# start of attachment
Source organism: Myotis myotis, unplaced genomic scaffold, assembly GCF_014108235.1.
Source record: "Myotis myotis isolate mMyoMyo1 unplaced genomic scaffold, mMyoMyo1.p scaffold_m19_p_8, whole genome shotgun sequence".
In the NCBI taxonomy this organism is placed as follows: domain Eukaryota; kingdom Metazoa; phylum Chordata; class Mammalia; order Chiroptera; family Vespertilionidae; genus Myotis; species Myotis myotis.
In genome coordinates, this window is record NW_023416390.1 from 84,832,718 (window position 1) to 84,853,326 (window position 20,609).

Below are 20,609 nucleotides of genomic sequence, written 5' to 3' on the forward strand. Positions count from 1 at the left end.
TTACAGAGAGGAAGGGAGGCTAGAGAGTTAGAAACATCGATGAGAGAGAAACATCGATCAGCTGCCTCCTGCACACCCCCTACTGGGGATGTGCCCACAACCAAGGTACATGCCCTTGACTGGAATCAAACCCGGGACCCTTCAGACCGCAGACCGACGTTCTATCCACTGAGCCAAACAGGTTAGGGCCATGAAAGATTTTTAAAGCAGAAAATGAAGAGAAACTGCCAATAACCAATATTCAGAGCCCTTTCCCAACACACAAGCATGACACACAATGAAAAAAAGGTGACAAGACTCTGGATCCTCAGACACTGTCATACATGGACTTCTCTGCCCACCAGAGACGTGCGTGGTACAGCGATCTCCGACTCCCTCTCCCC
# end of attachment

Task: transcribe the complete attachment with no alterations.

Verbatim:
Source organism: Myotis myotis, unplaced genomic scaffold, assembly GCF_014108235.1.
Source record: "Myotis myotis isolate mMyoMyo1 unplaced genomic scaffold, mMyoMyo1.p scaffold_m19_p_8, whole genome shotgun sequence".
In the NCBI taxonomy this organism is placed as follows: domain Eukaryota; kingdom Metazoa; phylum Chordata; class Mammalia; order Chiroptera; family Vespertilionidae; genus Myotis; species Myotis myotis.
In genome coordinates, this window is record NW_023416390.1 from 84,832,718 (window position 1) to 84,853,326 (window position 20,609).

Below are 20,609 nucleotides of genomic sequence, written 5' to 3' on the forward strand. Positions count from 1 at the left end.
TTACAGAGAGGAAGGGAGGCTAGAGAGTTAGAAACATCGATGAGAGAGAAACATCGATCAGCTGCCTCCTGCACACCCCCTACTGGGGATGTGCCCACAACCAAGGTACATGCCCTTGACTGGAATCAAACCCGGGACCCTTCAGACCGCAGACCGACGTTCTATCCACTGAGCCAAACAGGTTAGGGCCATGAAAGATTTTTAAAGCAGAAAATGAAGAGAAACTGCCAATAACCAATATTCAGAGCCCTTTCCCAACACACAAGCATGACACACAATGAAAAAAAGGTGACAAGACTCTGGATCCTCAGACACTGTCATACATGGACTTCTCTGCCCACCAGAGACGTGCGTGGTACAGCGATCTCCGACTCCCTCTCCCC